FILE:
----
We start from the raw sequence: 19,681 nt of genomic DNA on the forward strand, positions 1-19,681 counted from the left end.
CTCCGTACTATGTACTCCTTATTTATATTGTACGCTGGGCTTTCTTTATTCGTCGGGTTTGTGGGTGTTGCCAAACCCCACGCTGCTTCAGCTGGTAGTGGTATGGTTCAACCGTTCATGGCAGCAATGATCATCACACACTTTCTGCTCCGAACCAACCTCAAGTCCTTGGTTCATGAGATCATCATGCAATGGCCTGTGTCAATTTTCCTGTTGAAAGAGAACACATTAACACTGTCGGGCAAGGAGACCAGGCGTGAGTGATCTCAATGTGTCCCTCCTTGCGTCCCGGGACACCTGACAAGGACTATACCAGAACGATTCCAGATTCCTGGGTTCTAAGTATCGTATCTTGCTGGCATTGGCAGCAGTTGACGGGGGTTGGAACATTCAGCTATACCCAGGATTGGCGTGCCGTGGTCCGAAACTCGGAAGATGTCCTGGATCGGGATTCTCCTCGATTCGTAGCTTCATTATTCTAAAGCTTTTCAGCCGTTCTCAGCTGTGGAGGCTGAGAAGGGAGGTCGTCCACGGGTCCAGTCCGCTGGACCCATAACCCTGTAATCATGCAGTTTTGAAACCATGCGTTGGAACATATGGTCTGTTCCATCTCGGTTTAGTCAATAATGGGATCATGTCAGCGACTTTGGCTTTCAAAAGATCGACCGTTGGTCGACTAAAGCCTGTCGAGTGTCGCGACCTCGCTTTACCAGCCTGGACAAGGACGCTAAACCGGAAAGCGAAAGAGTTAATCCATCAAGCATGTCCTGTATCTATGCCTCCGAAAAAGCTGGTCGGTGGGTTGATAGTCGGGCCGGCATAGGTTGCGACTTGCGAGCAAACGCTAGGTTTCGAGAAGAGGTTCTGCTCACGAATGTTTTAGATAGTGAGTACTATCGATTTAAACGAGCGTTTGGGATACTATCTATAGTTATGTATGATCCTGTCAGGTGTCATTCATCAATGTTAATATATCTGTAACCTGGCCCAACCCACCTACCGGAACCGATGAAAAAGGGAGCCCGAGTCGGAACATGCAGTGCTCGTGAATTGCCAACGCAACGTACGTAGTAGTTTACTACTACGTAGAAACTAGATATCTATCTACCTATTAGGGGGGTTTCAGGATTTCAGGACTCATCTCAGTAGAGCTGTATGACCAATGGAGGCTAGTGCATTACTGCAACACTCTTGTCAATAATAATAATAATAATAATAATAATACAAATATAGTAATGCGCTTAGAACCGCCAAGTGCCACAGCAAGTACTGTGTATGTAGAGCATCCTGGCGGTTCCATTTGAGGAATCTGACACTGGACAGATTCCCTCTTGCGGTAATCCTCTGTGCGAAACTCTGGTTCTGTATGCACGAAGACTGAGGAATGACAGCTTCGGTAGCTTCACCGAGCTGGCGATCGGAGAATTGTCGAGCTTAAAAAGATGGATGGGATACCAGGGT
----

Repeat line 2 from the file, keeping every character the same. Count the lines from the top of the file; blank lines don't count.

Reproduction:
CTCCGTACTATGTACTCCTTATTTATATTGTACGCTGGGCTTTCTTTATTCGTCGGGTTTGTGGGTGTTGCCAAACCCCACGCTGCTTCAGCTGGTAGTGGTATGGTTCAACCGTTCATGGCAGCAATGATCATCACACACTTTCTGCTCCGAACCAACCTCAAGTCCTTGGTTCATGAGATCATCATGCAATGGCCTGTGTCAATTTTCCTGTTGAAAGAGAACACATTAACACTGTCGGGCAAGGAGACCAGGCGTGAGTGATCTCAATGTGTCCCTCCTTGCGTCCCGGGACACCTGACAAGGACTATACCAGAACGATTCCAGATTCCTGGGTTCTAAGTATCGTATCTTGCTGGCATTGGCAGCAGTTGACGGGGGTTGGAACATTCAGCTATACCCAGGATTGGCGTGCCGTGGTCCGAAACTCGGAAGATGTCCTGGATCGGGATTCTCCTCGATTCGTAGCTTCATTATTCTAAAGCTTTTCAGCCGTTCTCAGCTGTGGAGGCTGAGAAGGGAGGTCGTCCACGGGTCCAGTCCGCTGGACCCATAACCCTGTAATCATGCAGTTTTGAAACCATGCGTTGGAACATATGGTCTGTTCCATCTCGGTTTAGTCAATAATGGGATCATGTCAGCGACTTTGGCTTTCAAAAGATCGACCGTTGGTCGACTAAAGCCTGTCGAGTGTCGCGACCTCGCTTTACCAGCCTGGACAAGGACGCTAAACCGGAAAGCGAAAGAGTTAATCCATCAAGCATGTCCTGTATCTATGCCTCCGAAAAAGCTGGTCGGTGGGTTGATAGTCGGGCCGGCATAGGTTGCGACTTGCGAGCAAACGCTAGGTTTCGAGAAGAGGTTCTGCTCACGAATGTTTTAGATAGTGAGTACTATCGATTTAAACGAGCGTTTGGGATACTATCTATAGTTATGTATGATCCTGTCAGGTGTCATTCATCAATGTTAATATATCTGTAACCTGGCCCAACCCACCTACCGGAACCGATGAAAAAGGGAGCCCGAGTCGGAACATGCAGTGCTCGTGAATTGCCAACGCAACGTACGTAGTAGTTTACTACTACGTAGAAACTAGATATCTATCTACCTATTAGGGGGGTTTCAGGATTTCAGGACTCATCTCAGTAGAGCTGTATGACCAATGGAGGCTAGTGCATTACTGCAACACTCTTGTCAATAATAATAATAATAATAATAATAATACAAATATAGTAATGCGCTTAGAACCGCCAAGTGCCACAGCAAGTACTGTGTATGTAGAGCATCCTGGCGGTTCCATTTGAGGAATCTGACACTGGACAGATTCCCTCTTGCGGTAATCCTCTGTGCGAAACTCTGGTTCTGTATGCACGAAGACTGAGGAATGACAGCTTCGGTAGCTTCACCGAGCTGGCGATCGGAGAATTGTCGAGCTTAAAAAGATGGATGGGATACCAGGGT